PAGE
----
by Anita Kozlowski
Have you ever found yourself incapacitated, stifled, stuck and unable to complete a task you knew you had to complete?
Have you ever found yourself unable to start working on a task you knew was important? You probably experienced frustration, anxiety and self-doubt. You may have lost some sleep, thinking of what was going to happen if you didn’t finish the task? Perhaps you found yourself diverting your attention to other things such as television, housework, eating out.
People are good at avoidance, at a cost. Failure means not succeeding.
Self-Sabotage means “stopping yourself from succeeding”. There are many ways we do that. Sometimes we “forget” what we intended to do, sometimes we “get lost” in details, losing track of the global purpose, sometimes we “redirect ourselves” towards other suddenly “more important” things, or entertain ourselves, or master the conversation with the voice of doubt.
Except when the voice of doubt wins and we are stuck incapacitated.
How any times have you seen someone succeed, only to watch them crumble, seemingly without any logical reason? Why is it that some sales people accomplish great results, only to drop into the ocean of mediocrity?
I have coached great many sales professionals whose results suddenly became less than what they were capable of achieving.
When I was done with them, they often quadrupled their sales. The same applies to athletes, students, academics….
In the process I discovered few critical, commonly shared factors. These factors are shared by ALL people who self-sabotage, regardless of the context. The same rules apply at home, in the office, in career, in sports….
The most fundamental reason for self-sabotage is an ill-defined sense of self.
The “I Am….”
Whatever follows these words, defines my outcomes. Everything happens from that platform. Everything!
If “I am a 40 K a year sales person, and suddenly earn 250 K, this is “not me”.
Fear kicks in. Not only am I not that person, I may soon be incapable of “staying on top”, and the pain of losing will be unbearable. The consequence of succeeding may be painful.
I will make darn sure I don’t get there……
Poor representation of the self (I am….) delineates how capable you feel, and how deserving of success.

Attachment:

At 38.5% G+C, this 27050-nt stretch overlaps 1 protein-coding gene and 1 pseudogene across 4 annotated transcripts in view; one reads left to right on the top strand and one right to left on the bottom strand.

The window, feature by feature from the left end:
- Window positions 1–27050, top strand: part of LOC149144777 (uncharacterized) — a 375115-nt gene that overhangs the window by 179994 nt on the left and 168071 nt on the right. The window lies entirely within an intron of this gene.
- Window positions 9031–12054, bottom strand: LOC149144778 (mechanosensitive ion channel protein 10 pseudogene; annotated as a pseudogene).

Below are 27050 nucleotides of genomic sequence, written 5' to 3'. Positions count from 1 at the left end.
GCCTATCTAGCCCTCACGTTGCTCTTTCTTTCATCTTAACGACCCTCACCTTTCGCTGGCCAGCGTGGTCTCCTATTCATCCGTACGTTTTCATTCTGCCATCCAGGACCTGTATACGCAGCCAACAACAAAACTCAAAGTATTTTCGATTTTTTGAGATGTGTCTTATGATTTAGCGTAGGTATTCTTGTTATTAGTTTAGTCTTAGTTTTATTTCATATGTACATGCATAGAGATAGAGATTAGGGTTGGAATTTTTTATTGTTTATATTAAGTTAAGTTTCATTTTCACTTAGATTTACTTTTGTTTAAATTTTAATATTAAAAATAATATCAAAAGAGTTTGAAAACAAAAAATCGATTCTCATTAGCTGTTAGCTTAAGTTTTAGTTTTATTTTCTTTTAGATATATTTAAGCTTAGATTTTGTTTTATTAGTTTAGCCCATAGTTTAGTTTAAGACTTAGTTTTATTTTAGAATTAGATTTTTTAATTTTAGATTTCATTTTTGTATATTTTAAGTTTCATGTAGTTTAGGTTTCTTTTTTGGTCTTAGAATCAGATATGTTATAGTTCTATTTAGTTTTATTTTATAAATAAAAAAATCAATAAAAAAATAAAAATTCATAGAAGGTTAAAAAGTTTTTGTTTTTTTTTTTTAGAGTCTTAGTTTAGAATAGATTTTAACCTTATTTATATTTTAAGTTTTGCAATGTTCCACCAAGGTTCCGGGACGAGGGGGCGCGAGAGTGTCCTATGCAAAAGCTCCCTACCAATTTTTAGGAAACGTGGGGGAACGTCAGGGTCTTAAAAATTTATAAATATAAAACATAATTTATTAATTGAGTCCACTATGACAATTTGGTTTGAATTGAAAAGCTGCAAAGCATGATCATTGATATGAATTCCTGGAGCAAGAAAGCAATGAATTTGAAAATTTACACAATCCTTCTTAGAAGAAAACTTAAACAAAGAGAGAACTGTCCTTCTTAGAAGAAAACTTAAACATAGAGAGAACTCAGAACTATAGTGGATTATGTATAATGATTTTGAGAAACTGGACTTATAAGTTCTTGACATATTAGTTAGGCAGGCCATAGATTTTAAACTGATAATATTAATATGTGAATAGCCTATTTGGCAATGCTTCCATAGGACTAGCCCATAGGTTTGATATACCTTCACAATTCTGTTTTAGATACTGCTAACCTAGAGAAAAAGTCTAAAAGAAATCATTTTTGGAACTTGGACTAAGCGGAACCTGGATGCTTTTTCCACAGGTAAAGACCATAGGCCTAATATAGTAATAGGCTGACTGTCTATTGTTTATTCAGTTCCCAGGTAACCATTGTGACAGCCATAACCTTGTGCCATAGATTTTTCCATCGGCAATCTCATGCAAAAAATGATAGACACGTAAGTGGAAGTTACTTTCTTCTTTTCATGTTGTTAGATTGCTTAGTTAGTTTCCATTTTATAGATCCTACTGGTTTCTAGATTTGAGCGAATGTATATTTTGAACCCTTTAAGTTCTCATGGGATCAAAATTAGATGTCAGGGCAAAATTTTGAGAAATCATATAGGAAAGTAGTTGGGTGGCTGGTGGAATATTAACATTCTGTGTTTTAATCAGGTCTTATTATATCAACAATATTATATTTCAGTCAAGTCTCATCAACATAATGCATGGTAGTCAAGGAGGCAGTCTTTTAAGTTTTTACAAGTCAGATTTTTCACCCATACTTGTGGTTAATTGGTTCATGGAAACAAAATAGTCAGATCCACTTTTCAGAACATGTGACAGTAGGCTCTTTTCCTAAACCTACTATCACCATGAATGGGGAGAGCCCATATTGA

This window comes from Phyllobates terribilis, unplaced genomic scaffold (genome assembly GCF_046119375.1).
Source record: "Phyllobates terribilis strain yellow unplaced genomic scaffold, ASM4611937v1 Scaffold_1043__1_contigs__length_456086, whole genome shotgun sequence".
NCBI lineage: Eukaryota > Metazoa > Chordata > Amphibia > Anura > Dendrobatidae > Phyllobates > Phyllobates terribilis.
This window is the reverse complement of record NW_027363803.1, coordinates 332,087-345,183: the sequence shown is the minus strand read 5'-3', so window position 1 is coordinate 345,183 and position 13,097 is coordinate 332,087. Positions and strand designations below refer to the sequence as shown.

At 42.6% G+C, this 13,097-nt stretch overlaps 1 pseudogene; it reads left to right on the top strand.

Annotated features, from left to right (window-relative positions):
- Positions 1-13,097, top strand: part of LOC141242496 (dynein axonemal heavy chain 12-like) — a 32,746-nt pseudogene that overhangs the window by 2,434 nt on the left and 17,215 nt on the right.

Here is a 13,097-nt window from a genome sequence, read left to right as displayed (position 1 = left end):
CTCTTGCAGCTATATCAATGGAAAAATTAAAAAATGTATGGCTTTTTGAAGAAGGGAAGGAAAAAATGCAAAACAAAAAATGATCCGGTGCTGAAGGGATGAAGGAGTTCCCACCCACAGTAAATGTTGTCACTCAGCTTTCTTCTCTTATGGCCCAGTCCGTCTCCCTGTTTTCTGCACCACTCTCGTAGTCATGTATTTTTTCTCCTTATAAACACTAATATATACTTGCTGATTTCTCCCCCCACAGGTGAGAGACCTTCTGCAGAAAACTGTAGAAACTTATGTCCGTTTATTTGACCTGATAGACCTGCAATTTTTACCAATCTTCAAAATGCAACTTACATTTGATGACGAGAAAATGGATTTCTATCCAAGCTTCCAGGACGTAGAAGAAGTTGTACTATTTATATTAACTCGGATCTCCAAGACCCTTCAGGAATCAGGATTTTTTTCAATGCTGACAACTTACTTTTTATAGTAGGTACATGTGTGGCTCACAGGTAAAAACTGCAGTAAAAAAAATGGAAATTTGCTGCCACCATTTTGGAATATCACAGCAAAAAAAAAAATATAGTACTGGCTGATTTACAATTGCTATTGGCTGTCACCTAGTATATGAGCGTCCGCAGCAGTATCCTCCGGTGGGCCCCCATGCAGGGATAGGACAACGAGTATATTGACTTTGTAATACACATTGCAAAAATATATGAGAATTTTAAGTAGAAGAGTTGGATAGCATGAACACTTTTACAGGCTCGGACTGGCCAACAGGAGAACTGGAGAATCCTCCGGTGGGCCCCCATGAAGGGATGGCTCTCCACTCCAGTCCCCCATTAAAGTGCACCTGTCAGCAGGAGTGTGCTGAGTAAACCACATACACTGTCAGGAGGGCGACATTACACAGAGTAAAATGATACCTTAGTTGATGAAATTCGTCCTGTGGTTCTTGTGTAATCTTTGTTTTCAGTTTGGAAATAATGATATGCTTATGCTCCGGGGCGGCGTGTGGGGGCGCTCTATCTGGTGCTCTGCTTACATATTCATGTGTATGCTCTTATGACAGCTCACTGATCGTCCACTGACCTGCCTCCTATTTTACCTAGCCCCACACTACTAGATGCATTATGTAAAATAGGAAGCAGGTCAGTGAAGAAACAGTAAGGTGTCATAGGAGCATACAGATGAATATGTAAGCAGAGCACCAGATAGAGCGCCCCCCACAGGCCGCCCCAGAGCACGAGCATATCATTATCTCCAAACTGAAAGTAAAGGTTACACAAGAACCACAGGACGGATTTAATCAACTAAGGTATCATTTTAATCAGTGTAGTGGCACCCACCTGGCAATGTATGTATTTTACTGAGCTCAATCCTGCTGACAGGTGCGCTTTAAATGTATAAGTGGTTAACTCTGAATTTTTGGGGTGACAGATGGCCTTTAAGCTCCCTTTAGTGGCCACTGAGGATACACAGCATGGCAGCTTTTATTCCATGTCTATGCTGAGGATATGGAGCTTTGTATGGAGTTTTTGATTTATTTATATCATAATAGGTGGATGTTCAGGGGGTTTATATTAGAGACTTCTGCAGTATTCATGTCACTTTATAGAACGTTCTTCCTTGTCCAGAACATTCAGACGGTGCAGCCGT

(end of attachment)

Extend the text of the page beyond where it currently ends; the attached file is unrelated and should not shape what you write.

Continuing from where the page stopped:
The internal equation typically sounds like this,” I am a 50K man THEREFORE I can’t earn 250K. This belief has been created early in life and represents a boundary to success.
By the same token, an overweight person who repeatedly regains their weight has not accepted their “I am slim and healthy and (whatever this implies)”. To them, they are still overweight, and whatever they see in the mirror is not reflective of what they “see” inside. Being slim also has consequences. People will perceive you differently. You may have to change your clothing. You may have to deal with advances from the opposite sex.
If you have been hiding behind the veil of obesity, these changes may seem very threatening.
Another example of someone who has an ill formed identity is an athlete who demonstrates great abilities in practice but fails in competition.
“I am not a winner”. Success was either accidental (“it’s not me”) or becomes a major threat….”I may not be able to sustain this. This is too much pressure”.
The mechanics of this beliefs is very simple, BUT making the shift into a new “I am” requires some skill.
People are attached to their “I am…: The “I am ” is deeply hidden within the realms of other than conscious mind, and remains outside the conscious awareness of a person.
If you ask people what they really believe about themselves, they will seldom give you an authentic answer. It is not that they want to lie. They are not aware. The “I am” dictates a person’s expectations in life, their ability to focus, interpretation of what is happening, and most importantly, governs all the other beliefs. It is like the foundation of a house. If a child feels insignificant and unworthy, they will develop relationships with others from that foundation. This will continue into adulthood. Suddenly they are 45 years old and went through five divorces.